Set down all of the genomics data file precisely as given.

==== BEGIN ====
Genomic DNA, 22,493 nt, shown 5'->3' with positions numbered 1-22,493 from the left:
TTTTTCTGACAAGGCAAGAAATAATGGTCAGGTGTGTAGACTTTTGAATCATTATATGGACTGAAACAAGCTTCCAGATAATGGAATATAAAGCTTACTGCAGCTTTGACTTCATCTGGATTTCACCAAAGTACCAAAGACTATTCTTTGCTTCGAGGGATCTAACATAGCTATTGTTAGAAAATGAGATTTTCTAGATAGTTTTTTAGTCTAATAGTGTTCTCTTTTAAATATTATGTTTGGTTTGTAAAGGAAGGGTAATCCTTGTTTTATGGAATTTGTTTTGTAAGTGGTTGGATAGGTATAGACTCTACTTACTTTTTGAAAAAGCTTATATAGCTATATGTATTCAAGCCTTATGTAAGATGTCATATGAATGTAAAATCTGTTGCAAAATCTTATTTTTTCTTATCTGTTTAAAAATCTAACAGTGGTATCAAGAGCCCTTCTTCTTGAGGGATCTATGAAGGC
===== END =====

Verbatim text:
Genomic DNA, 22,493 nt, shown 5'->3' with positions numbered 1-22,493 from the left:
TTTTTCTGACAAGGCAAGAAATAATGGTCAGGTGTGTAGACTTTTGAATCATTATATGGACTGAAACAAGCTTCCAGATAATGGAATATAAAGCTTACTGCAGCTTTGACTTCATCTGGATTTCACCAAAGTACCAAAGACTATTCTTTGCTTCGAGGGATCTAACATAGCTATTGTTAGAAAATGAGATTTTCTAGATAGTTTTTTAGTCTAATAGTGTTCTCTTTTAAATATTATGTTTGGTTTGTAAAGGAAGGGTAATCCTTGTTTTATGGAATTTGTTTTGTAAGTGGTTGGATAGGTATAGACTCTACTTACTTTTTGAAAAAGCTTATATAGCTATATGTATTCAAGCCTTATGTAAGATGTCATATGAATGTAAAATCTGTTGCAAAATCTTATTTTTTCTTATCTGTTTAAAAATCTAACAGTGGTATCAAGAGCCCTTCTTCTTGAGGGATCTATGAAGGC